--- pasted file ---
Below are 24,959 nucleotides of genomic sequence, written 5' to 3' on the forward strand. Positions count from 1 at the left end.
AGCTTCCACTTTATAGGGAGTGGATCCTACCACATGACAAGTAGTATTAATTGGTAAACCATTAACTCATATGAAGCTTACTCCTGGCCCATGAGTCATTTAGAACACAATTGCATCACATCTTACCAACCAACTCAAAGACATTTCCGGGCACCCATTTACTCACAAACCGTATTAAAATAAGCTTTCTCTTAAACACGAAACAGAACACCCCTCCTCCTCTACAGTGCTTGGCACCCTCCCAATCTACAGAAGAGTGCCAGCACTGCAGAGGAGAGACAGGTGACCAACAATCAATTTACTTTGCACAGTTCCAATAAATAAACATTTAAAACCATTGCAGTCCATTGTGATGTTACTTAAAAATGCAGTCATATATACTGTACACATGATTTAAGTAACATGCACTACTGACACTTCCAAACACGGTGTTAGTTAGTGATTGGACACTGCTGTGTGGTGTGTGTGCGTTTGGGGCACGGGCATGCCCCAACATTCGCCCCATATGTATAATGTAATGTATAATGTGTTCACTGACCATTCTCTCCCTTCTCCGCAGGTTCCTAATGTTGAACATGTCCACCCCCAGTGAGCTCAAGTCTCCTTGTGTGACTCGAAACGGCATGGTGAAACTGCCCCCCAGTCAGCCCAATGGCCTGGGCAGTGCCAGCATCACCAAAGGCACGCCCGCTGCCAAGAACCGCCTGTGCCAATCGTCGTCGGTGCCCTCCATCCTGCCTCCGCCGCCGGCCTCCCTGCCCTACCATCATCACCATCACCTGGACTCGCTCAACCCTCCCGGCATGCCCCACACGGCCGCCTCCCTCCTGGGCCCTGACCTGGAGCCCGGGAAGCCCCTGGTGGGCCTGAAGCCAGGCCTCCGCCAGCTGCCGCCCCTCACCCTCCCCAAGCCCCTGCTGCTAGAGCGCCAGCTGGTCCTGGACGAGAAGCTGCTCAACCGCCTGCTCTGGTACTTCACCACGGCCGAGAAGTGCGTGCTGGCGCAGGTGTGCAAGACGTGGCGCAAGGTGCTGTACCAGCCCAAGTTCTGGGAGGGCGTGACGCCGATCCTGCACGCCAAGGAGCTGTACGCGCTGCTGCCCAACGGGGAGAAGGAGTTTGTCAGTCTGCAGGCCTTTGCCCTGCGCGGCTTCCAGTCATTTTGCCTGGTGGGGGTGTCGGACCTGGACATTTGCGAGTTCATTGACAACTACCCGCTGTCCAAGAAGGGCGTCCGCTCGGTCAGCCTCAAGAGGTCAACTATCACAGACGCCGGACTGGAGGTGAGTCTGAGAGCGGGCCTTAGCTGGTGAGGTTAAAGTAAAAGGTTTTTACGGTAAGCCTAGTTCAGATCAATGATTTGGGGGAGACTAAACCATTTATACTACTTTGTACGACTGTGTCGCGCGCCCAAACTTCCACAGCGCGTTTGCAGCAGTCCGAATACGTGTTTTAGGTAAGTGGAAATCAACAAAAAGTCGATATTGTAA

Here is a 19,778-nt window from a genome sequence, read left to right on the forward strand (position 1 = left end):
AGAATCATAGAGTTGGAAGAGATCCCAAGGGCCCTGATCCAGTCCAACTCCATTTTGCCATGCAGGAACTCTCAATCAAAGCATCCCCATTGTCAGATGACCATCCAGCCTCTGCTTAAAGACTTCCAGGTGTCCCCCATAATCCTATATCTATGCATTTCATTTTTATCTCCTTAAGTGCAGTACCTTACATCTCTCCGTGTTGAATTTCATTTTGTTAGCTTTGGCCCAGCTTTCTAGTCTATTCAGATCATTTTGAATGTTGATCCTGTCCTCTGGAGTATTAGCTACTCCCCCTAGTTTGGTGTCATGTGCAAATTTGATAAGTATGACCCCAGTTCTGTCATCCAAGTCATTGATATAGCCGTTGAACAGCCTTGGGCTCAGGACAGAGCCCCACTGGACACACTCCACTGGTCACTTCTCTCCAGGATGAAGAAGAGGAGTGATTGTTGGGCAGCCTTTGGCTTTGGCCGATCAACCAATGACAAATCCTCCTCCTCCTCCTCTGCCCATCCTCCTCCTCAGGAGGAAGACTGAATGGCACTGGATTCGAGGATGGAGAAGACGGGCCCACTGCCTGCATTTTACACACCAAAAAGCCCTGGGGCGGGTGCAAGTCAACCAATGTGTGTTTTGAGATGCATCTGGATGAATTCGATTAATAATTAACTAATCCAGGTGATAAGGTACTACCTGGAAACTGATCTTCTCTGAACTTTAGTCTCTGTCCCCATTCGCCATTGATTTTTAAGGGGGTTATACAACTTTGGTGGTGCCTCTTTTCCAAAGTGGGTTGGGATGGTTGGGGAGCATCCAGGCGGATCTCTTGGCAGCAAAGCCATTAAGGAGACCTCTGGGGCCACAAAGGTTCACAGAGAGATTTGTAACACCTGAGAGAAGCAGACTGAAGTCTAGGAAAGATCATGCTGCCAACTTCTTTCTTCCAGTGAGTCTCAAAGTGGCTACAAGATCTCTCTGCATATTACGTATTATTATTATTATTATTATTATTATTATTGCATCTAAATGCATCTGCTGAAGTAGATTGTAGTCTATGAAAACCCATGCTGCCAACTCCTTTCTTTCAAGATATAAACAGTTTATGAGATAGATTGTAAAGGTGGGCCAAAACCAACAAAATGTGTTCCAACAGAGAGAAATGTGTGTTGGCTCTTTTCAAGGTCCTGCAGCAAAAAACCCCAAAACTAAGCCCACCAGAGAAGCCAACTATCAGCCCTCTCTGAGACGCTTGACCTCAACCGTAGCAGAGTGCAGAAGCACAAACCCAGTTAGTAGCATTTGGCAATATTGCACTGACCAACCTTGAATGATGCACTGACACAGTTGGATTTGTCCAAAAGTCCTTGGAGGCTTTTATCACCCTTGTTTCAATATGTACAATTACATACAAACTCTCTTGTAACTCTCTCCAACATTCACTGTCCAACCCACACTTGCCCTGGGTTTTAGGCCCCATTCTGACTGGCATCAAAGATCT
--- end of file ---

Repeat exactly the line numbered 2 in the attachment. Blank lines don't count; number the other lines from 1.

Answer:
AGCTTCCACTTTATAGGGAGTGGATCCTACCACATGACAAGTAGTATTAATTGGTAAACCATTAACTCATATGAAGCTTACTCCTGGCCCATGAGTCATTTAGAACACAATTGCATCACATCTTACCAACCAACTCAAAGACATTTCCGGGCACCCATTTACTCACAAACCGTATTAAAATAAGCTTTCTCTTAAACACGAAACAGAACACCCCTCCTCCTCTACAGTGCTTGGCACCCTCCCAATCTACAGAAGAGTGCCAGCACTGCAGAGGAGAGACAGGTGACCAACAATCAATTTACTTTGCACAGTTCCAATAAATAAACATTTAAAACCATTGCAGTCCATTGTGATGTTACTTAAAAATGCAGTCATATATACTGTACACATGATTTAAGTAACATGCACTACTGACACTTCCAAACACGGTGTTAGTTAGTGATTGGACACTGCTGTGTGGTGTGTGTGCGTTTGGGGCACGGGCATGCCCCAACATTCGCCCCATATGTATAATGTAATGTATAATGTGTTCACTGACCATTCTCTCCCTTCTCCGCAGGTTCCTAATGTTGAACATGTCCACCCCCAGTGAGCTCAAGTCTCCTTGTGTGACTCGAAACGGCATGGTGAAACTGCCCCCCAGTCAGCCCAATGGCCTGGGCAGTGCCAGCATCACCAAAGGCACGCCCGCTGCCAAGAACCGCCTGTGCCAATCGTCGTCGGTGCCCTCCATCCTGCCTCCGCCGCCGGCCTCCCTGCCCTACCATCATCACCATCACCTGGACTCGCTCAACCCTCCCGGCATGCCCCACACGGCCGCCTCCCTCCTGGGCCCTGACCTGGAGCCCGGGAAGCCCCTGGTGGGCCTGAAGCCAGGCCTCCGCCAGCTGCCGCCCCTCACCCTCCCCAAGCCCCTGCTGCTAGAGCGCCAGCTGGTCCTGGACGAGAAGCTGCTCAACCGCCTGCTCTGGTACTTCACCACGGCCGAGAAGTGCGTGCTGGCGCAGGTGTGCAAGACGTGGCGCAAGGTGCTGTACCAGCCCAAGTTCTGGGAGGGCGTGACGCCGATCCTGCACGCCAAGGAGCTGTACGCGCTGCTGCCCAACGGGGAGAAGGAGTTTGTCAGTCTGCAGGCCTTTGCCCTGCGCGGCTTCCAGTCATTTTGCCTGGTGGGGGTGTCGGACCTGGACATTTGCGAGTTCATTGACAACTACCCGCTGTCCAAGAAGGGCGTCCGCTCGGTCAGCCTCAAGAGGTCAACTATCACAGACGCCGGACTGGAGGTGAGTCTGAGAGCGGGCCTTAGCTGGTGAGGTTAAAGTAAAAGGTTTTTACGGTAAGCCTAGTTCAGATCAATGATTTGGGGGAGACTAAACCATTTATACTACTTTGTACGACTGTGTCGCGCGCCCAAACTTCCACAGCGCGTTTGCAGCAGTCCGAATACGTGTTTTAGGTAAGTGGAAATCAACAAAAAGTCGATATTGTAA